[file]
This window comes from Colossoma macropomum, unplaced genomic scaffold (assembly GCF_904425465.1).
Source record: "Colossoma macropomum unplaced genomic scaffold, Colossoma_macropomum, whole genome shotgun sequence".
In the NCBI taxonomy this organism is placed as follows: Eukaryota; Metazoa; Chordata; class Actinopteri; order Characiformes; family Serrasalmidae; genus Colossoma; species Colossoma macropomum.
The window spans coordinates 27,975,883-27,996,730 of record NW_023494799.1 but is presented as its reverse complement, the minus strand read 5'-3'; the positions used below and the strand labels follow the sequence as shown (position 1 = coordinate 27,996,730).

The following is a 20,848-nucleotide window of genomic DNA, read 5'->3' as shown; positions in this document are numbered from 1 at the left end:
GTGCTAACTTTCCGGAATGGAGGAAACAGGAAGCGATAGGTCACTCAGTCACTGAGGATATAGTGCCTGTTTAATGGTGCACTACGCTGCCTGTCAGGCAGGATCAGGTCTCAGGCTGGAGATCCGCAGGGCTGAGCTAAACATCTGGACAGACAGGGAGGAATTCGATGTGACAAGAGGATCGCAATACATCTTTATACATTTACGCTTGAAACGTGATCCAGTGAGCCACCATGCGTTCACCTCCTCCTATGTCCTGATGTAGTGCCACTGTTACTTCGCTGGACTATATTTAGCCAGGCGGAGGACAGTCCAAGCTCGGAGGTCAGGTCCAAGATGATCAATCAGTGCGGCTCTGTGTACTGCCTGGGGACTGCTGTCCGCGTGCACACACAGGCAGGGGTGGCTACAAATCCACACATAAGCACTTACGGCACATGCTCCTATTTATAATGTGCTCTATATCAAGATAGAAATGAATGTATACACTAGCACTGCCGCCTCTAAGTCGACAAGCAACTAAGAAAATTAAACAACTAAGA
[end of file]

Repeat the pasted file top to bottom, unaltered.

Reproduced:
This window comes from Colossoma macropomum, unplaced genomic scaffold (assembly GCF_904425465.1).
Source record: "Colossoma macropomum unplaced genomic scaffold, Colossoma_macropomum, whole genome shotgun sequence".
In the NCBI taxonomy this organism is placed as follows: Eukaryota; Metazoa; Chordata; class Actinopteri; order Characiformes; family Serrasalmidae; genus Colossoma; species Colossoma macropomum.
The window spans coordinates 27,975,883-27,996,730 of record NW_023494799.1 but is presented as its reverse complement, the minus strand read 5'-3'; the positions used below and the strand labels follow the sequence as shown (position 1 = coordinate 27,996,730).

The following is a 20,848-nucleotide window of genomic DNA, read 5'->3' as shown; positions in this document are numbered from 1 at the left end:
GTGCTAACTTTCCGGAATGGAGGAAACAGGAAGCGATAGGTCACTCAGTCACTGAGGATATAGTGCCTGTTTAATGGTGCACTACGCTGCCTGTCAGGCAGGATCAGGTCTCAGGCTGGAGATCCGCAGGGCTGAGCTAAACATCTGGACAGACAGGGAGGAATTCGATGTGACAAGAGGATCGCAATACATCTTTATACATTTACGCTTGAAACGTGATCCAGTGAGCCACCATGCGTTCACCTCCTCCTATGTCCTGATGTAGTGCCACTGTTACTTCGCTGGACTATATTTAGCCAGGCGGAGGACAGTCCAAGCTCGGAGGTCAGGTCCAAGATGATCAATCAGTGCGGCTCTGTGTACTGCCTGGGGACTGCTGTCCGCGTGCACACACAGGCAGGGGTGGCTACAAATCCACACATAAGCACTTACGGCACATGCTCCTATTTATAATGTGCTCTATATCAAGATAGAAATGAATGTATACACTAGCACTGCCGCCTCTAAGTCGACAAGCAACTAAGAAAATTAAACAACTAAGA